Q&A With Eddie Hill: Broadening The WWE’s Brand


Newly named World Wrestling
Entertainment senior
vice president of marketing
Eddie Hill is charged with
marketing and promoting
the pro-wrestling outfit’s
numerous cable TV brands.
Multichannel News programming
editor R. Thomas
Umstead recently talked to
Hill about the company’s
marketing push for its television
content and its plans for
a potential national brand

MCN: How do you perceive
the WWE brand and its
strength on television, both
from a cable and pay-per-view

Eddie Hill: I’m very, very impressed
with the reach that
this brand has through its television
assets. Given that we
have shows on several days of
the week — Monday, Tuesday, and Saturday —
plus the pay-per-view events,
it’s very difficult not to find us.
We’re very excited about Oct.
1, when SmackDown, which
is currently on MyNetworkTV,
moves to Syfy. Our Raw franchise
will reach its 900th episode
(on Aug. 30). It’s a ratings
powerhouse, and to get to 900
episodes is quite a feat.

The reach of this brand is
incredibly powerful because
we’re on several networks several
times a day, so it makes it
very hard to miss what we’re offering.

WWE's Eddie Hall

MCN: Is the WWE marketing
message different in 2010
than it was five years ago?

EH: I think where we are now
is quite different and has
been since July of 2008, when
we switched to more family
friendly programming, or ‘PG’
programming, as we say here.
Th at’s quite a departure from
five years ago, when we were in
what some refer to as the ‘Attitude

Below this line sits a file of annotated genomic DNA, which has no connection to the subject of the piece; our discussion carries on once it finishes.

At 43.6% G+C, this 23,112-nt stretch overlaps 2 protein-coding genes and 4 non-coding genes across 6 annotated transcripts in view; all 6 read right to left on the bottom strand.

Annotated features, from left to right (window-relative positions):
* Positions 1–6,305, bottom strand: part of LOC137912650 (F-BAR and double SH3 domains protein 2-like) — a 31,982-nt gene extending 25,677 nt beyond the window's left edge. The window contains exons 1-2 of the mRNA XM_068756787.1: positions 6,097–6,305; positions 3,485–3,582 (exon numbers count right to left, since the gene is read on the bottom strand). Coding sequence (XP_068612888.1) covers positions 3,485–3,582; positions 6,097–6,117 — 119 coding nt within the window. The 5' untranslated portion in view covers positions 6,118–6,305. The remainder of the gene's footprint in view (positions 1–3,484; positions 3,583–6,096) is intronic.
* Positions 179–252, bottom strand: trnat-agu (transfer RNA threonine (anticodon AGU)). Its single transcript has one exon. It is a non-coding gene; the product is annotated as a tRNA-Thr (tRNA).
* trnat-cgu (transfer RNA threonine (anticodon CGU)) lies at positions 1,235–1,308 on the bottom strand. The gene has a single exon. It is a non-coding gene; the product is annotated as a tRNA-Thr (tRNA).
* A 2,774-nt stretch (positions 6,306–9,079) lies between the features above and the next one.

Era,’ and the content was,
while compelling to many,
certainly not family friendly
across a wide spectrum. But
now, with two years of our
programming being of a PG
nature, by far we’ve become
more palatable to various

Our audience composition
has changed quite a bit also —
we see when we go to our live
events that there are many families
with small children there.
It makes our job here easier,
because we’re actually selling
family entertainment instead
of entertainment for just young
males only.

MCN: Can you give me a sense
of what advertisers have come
in since you’ve gone to a more
family-friendly programming

EH: I know we have a few
coming up. We have a lot of
new things connected to new
sponsors … We’ve always had
powerful ratings, but now that
the content is family friendly,
it has opened some doors from
an advertising standpoint.
[7-Eleven, Twix/Mars, the
National Guard, Topps and
Mattel have either started or
increased their marketing ties
with the WWE since its move
to more family-friendly programming,
according to company

MCN: Despite the more family-
friendly approach to WWE
content, do you think the organization
has been able to erase
its image as a steroids-driven,
violence-tinged product?

EH: I think the PG push is getting
across — the fans are really
responding to it, so I think
our audience is well aware of
the content. If there is a challenge
at all, it’s to drive that
message stronger beyond our
WWE universe.

Our biggest challenge is to
get the message of our current
brand identity out there to create
some brand reappraisal in
the eyes of the folks who may
not live with our product every

MCN: Are there any plans to
get that message out to the
masses, beyond what you’re
currently doing through your
on-air shows?

EH: We’ll see. We’ve been
talking about having some
broader-reaching communications
to push that message.
We haven’t solidified those
plans yet, but there is some
talk about communications
in trade publications and such
to help communicate exactly
what this brand stands for.

To your question of extending
the brand message, we are
going heavy into the motion
picture arena. We have two
movies premiering this year
that we’re excited about.

One is Legendary (Sept. 10),
which stars [WWE wrestler]
John Cena and Danny Glover,
and is a great, wholesome film
and very entertaining. We have
another one in October called
Knucklehead starring [WWE
wrestler] The Big Show, which
is a great kids’ comedy. We also
have four more movies coming
in 2011.